MOSCOW (Sputnik) – The aircraft was flying below the 100-meter landing minimum and crashed at 10:41 a.m. Moscow time (7:41 GMT), while approaching runway 26 of the Severny Airfield near Smolensk, in foggy weather conditions.
April 12 was designated a day of mourning in Russia after the crash, and Poland declared a week of mourning.
On January 12, 2011, the Inter-State Aviation Committee published its final report on the causes of the April 10, 2010 crash. The Committee explained the crash by using systematic factors, including insufficient flight support and inadequate crew training, rather than by the crew's decision not to land at an alternative airfield. Case materials show that General Andrzej Blasik, Commander of the Polish Air Force, was in the cockpit as the plane approached the airport. Experts concluded that Blasik influenced the pilots' decision to land in Smolensk despite air traffic controller warnings.
On July 29, 2011, the Polish government commission into the crash submitted its own report naming the pilot's tardy decision to execute a go-around as the main reason for the crash. The terrain awareness and warning system (TAWS) was not correctly calibrated before the flight, and the crew made mistakes during the landing approach.
Poland believes that the Russian air traffic controller in Smolensk issued incorrect orders to the crew, and that the airfield infrastructure failed to provide sufficient flight safety, particularly in such factors as poor visibility.
In January 2012, experts from the Krakow-based Jan Sehn Institute of Forensic Research, who had been studying the crashed Tu-154's flight recorder data, submitted their findings. Unlike the experts who had listened to the recordings soon after the disaster, they did not hear the voice of General Blasik. This raised doubts as to his presence in the cockpit, and made irrelevant claims by investigators that he was pressuring the crew. Moreover, the authors of the new expert research concluded that voices heard in the cockpit could have been coming from the main cabin.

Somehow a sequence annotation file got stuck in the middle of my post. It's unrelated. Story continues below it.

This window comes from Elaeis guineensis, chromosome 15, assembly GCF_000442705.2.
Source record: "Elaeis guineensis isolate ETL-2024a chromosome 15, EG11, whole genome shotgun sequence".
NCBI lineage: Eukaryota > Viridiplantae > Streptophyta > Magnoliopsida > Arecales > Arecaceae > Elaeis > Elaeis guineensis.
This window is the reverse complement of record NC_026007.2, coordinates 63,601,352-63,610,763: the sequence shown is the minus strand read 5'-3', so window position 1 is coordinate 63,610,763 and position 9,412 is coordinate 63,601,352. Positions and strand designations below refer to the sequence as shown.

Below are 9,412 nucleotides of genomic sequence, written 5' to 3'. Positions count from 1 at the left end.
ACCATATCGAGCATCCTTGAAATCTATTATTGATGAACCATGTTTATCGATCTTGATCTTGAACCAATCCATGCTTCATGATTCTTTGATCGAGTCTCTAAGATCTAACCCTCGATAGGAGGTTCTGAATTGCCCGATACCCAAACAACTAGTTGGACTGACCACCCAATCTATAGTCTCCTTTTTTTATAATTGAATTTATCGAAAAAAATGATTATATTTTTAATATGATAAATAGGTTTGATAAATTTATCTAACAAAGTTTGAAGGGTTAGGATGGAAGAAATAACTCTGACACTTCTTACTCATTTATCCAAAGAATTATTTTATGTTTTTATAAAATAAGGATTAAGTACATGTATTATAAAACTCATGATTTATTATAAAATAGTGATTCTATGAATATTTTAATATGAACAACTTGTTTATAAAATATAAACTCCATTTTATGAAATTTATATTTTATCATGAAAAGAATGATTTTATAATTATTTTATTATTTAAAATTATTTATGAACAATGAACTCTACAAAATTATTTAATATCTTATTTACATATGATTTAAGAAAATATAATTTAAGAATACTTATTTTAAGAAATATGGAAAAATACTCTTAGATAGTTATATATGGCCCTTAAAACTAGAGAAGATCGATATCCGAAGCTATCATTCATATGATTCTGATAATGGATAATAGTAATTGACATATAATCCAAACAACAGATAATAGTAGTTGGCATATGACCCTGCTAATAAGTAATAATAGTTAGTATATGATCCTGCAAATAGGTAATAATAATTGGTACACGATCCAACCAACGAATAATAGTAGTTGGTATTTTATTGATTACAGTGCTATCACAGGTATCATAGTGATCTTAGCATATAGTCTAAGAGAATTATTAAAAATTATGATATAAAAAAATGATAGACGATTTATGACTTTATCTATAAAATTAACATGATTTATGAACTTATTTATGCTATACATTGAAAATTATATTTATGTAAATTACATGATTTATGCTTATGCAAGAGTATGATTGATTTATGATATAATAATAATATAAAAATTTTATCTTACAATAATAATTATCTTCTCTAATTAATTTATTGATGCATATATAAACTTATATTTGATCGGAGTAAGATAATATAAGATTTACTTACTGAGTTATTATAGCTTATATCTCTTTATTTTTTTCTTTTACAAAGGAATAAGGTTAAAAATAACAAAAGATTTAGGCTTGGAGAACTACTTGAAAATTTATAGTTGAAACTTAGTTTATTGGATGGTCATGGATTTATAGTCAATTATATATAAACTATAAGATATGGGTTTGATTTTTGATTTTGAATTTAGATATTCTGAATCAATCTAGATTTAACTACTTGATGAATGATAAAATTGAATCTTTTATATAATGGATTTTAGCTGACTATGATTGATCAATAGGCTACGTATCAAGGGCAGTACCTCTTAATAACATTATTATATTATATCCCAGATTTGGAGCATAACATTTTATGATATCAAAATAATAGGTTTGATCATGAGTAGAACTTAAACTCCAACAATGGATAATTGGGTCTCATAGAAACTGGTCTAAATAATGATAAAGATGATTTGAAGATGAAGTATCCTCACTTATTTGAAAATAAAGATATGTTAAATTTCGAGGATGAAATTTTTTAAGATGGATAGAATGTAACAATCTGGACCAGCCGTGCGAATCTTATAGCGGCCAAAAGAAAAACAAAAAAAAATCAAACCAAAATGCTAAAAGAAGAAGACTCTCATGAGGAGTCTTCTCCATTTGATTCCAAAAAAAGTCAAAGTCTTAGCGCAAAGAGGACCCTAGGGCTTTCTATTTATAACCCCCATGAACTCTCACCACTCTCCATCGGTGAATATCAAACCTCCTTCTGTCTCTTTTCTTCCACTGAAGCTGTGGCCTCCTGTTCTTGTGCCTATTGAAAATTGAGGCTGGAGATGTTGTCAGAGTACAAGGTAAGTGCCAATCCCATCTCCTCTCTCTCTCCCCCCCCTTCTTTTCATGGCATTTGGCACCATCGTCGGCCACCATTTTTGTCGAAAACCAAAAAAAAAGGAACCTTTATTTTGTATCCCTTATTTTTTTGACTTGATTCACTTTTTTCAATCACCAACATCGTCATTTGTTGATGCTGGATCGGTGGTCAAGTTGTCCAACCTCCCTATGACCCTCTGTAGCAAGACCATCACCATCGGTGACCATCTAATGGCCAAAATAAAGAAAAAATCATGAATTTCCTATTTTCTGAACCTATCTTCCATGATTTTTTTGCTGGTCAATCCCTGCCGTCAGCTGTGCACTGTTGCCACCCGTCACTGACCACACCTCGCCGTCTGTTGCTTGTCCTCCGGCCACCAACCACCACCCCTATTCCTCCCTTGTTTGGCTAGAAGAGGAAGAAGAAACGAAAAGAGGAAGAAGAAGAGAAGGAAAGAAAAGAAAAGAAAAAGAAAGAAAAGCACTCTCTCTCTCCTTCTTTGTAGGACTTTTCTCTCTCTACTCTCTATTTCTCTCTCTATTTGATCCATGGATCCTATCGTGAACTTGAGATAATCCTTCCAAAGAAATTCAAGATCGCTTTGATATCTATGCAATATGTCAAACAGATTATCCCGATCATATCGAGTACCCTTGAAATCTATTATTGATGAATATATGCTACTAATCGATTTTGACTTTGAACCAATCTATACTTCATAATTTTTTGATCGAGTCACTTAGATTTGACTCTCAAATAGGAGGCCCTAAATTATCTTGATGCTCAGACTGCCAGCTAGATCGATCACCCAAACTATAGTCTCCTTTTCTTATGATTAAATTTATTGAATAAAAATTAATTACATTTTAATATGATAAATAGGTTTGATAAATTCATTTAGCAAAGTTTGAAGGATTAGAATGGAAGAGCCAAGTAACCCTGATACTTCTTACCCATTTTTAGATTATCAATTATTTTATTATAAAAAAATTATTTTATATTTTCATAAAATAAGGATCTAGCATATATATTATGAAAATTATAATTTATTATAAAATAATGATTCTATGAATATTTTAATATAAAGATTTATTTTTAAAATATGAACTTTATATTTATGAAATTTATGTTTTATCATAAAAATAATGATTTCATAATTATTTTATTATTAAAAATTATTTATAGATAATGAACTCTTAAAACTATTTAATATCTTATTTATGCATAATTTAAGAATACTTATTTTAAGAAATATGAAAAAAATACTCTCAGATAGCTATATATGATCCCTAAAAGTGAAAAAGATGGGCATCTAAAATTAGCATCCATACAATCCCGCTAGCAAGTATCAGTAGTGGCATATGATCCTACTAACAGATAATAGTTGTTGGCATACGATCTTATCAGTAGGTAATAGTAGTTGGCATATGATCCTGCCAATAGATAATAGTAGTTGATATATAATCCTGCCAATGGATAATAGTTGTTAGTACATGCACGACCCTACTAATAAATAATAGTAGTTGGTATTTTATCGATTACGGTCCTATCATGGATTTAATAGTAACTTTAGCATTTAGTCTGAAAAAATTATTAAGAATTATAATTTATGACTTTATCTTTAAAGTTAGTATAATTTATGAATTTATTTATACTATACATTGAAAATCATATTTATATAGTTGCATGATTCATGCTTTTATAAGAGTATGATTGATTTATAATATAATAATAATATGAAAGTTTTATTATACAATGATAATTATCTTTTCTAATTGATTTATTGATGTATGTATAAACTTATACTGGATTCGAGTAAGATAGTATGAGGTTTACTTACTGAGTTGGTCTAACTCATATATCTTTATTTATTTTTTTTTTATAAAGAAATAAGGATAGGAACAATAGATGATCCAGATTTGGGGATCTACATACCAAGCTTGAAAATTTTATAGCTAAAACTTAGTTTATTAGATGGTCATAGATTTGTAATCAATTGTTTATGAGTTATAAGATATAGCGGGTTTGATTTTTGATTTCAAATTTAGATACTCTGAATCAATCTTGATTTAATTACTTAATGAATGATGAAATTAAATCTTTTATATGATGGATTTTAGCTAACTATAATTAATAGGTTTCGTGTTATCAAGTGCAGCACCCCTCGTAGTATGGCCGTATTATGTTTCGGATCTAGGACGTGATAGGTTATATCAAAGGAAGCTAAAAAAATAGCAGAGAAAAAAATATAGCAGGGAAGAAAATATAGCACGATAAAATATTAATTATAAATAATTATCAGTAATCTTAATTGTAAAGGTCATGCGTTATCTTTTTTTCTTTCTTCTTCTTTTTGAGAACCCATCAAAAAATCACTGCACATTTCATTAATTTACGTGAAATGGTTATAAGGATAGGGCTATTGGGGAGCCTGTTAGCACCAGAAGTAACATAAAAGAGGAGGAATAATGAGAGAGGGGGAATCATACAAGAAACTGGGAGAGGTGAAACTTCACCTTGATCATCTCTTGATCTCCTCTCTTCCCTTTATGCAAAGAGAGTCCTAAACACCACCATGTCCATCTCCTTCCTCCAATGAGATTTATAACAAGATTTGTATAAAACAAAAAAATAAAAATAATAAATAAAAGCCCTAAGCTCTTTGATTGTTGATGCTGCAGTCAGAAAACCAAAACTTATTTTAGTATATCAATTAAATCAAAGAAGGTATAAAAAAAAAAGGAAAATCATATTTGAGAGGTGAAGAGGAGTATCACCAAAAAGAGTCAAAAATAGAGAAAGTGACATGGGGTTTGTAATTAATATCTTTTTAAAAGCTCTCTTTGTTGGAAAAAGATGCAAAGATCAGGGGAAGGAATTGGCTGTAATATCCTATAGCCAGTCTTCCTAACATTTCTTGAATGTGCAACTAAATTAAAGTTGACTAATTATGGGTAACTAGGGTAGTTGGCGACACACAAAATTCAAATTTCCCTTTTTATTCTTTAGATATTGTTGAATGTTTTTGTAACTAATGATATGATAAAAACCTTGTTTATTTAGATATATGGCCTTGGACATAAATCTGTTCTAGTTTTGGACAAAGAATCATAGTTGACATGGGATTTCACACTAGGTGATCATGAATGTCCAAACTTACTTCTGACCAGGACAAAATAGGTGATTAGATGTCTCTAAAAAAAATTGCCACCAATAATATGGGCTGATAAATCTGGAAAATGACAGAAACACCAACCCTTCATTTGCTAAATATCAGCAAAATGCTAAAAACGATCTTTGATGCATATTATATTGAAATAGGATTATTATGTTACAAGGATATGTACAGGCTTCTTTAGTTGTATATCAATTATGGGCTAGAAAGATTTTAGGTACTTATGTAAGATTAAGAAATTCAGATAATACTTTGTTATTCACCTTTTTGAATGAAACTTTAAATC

On September 10, 2012, a parliamentary committee set up to investigate the cause of the crash, including members of the opposition party Law and Justice, posted its report entitled "28 Months after Smolensk" online. The group put forward its own theory that the plane had crashed as a result of several explosions. The plane crashed during a confrontation between then Polish President and Prime Minister Donald Tusk, the report notes.
The report's authors also blamed the Polish Government for allowing Russia to investigate the crash.
In late October, the newspaper Rzeczpospolita claimed that the aforementioned experts had allegedly found traces of explosives on debris from the plane. The Chief Military Prosecutor's Office investigating the crash refuted these claims.
In early March 2013, Russian and Polish investigators completed another stage of their collaborative work. No signs of an explosion were found.
In April 2013, Polish authorities established another group of experts to prepare an official report on the causes of the tragedy.
On March 27, 2015, the Polish Chief Military Prosecutor's Office indicted two air traffic controllers from Smolensk airport for unintentionally causing the Polish Air Force crash.
On April 7, 2015, the Polish media reported new findings in deciphering the plane's flight data recorders. The new data indicated that General Blasik was in the cockpit and presumably pressuring the crew. Captain Martzin Maksyan from the Polish Chief Military Prosecutor's Office officially confirmed the existence of new and more accurate interpretations of the flight data recordings and stressed that media stories contained many inaccuracies.
Poland wants Russia to transfer what remains of the aircraft to Poland as soon as possible, while the latter insists that they should remain in Russia for the time being, citing the need for possible additional inspections.